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This fascinating short demonstration of a neural network-powered photo editor might offer a small window into the future of Photoshop—a fully automatic future where massive changes are made in a single brush stroke.
The so-called Neural Photo Editor was developed by researchers at the University of Edinburgh, and it uses machine learning to predict and apply the changes you’re intending to make. For example, if you select a bright color and start painting over someone’s hair, it will assume you want to turn them blonde; being using longer brush strokes, and that blonde hair grows longer.
You simply select a color using their “contextual paintbrush” and have at it. The most basic inputs can produce extreme changes.
If you want to give the current version a try, you can download the bare bones off of GitHub. Just know that the Neural Photo Editor is still in its very early stages, so you won’t be using it (or anything like it) to edit proper portraits anytime soon. Sometimes it spits out really strange creations, and so far it only works on low res headshots by the looks of the demo.
Still, this could be a peek at the future of Photoshop. An “auto” mode that makes otherwise major retouching tasks as easy as picking a color and painting your “intentions” onto the canvas.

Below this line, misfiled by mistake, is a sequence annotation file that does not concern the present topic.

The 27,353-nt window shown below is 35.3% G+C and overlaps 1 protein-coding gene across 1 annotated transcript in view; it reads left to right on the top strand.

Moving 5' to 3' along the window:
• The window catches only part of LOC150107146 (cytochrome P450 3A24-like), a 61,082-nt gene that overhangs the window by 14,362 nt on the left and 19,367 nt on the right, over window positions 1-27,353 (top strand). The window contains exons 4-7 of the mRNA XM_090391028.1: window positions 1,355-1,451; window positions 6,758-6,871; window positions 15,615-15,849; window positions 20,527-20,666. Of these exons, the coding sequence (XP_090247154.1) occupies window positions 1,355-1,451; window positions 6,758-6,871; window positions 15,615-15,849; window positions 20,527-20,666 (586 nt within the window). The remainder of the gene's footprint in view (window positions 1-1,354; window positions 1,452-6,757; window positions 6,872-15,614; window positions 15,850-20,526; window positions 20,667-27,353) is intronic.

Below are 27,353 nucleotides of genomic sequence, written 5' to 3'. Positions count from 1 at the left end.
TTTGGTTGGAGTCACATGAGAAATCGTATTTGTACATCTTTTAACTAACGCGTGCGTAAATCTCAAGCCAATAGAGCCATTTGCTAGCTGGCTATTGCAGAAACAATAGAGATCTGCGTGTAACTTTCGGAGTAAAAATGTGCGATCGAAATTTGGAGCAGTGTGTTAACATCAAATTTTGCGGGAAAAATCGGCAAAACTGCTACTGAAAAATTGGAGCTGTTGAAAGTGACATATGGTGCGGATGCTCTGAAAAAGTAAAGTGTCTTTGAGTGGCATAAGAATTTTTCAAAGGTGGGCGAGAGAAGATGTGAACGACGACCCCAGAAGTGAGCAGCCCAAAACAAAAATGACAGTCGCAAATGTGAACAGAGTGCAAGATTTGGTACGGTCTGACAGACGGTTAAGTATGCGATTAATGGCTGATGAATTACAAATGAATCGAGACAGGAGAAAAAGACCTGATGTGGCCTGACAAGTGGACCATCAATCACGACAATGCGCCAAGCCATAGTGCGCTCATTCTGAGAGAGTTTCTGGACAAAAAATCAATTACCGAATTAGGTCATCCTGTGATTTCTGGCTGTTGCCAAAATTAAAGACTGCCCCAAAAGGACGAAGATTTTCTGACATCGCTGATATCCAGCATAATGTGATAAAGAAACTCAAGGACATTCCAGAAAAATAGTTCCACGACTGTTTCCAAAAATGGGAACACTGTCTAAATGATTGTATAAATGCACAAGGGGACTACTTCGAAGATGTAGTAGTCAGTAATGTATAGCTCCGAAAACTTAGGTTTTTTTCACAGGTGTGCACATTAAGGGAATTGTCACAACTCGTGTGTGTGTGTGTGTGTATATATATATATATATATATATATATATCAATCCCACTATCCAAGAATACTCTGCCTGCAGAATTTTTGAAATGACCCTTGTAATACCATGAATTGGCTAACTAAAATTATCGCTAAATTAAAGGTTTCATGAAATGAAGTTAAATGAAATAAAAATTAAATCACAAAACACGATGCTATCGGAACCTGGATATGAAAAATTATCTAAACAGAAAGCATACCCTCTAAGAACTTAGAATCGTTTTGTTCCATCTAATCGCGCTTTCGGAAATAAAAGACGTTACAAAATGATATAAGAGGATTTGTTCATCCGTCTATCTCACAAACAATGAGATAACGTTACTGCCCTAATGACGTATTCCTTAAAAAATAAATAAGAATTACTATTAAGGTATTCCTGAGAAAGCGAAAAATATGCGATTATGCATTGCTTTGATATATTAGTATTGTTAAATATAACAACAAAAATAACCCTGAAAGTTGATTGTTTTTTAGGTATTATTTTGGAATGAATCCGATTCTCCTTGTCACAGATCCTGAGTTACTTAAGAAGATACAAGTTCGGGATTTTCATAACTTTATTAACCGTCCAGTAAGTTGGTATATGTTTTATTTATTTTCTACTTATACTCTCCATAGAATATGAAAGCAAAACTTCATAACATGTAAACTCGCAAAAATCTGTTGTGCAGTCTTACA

(via Digital Trends)
The Snøhetta Viewpoint (or Viewpoint Snøhetta) in Dovrefjell, Norway is one of the most beautifully designed spaces we’ve seen. And if you haven’t seen it, there’s no better introduction than this 4K timelapse captured by photographer Alejandro Villanueva.
Designed by the company Snøhetta and managed by the Norwegian Wild Reindeer Center, the viewing pavilion merges beautifully with the Norwegian landscape. Access is free to the public, but to capture his timelapse, Villanueva did one better: he got exclusive access from the Norwegian Wild Reindeer Center.
The final product was captured using a 5D Mark III with Canon 16-35mm, Canon 50mm, Canon 70-200mm, and Sigma 24-105mm lenses. Motion control was done with a Kessler Second Shooter and a Kessler Cineslider.
The external shots were easy enough: single exposures just like any other timelapse. However, capturing the interior without blowing out the view (or visa versa) required some intense HDR work.
“All the outside sequences were single exposures, but the three inside sequences were made up of 3 to 5-photo HDR brackets, which translates into a gigantic amount of data to handle,” Villanueva tells PetaPixel over email. “Just to give you an idea, the corner sequence almost at the end of film alone, had over 3,500 images.”
Here are a few of Alejandro’s favorite stills from the project, along with some BTS photos of his setup that he was kind enough to send along:
The final product is remarkable, a beautiful indoor-outdoor timelapse that you would never know was full of 3 and 5-shot blended HDR frames. We’re almost too familiar with the spectacular nature timelapse in 4k or even 8k nowadays. But this… this is something different; dare we say, better.
You can see more from Alejandro by visiting his website.
Image credits: Photos and video by Alejandro Villanueva and used with permission.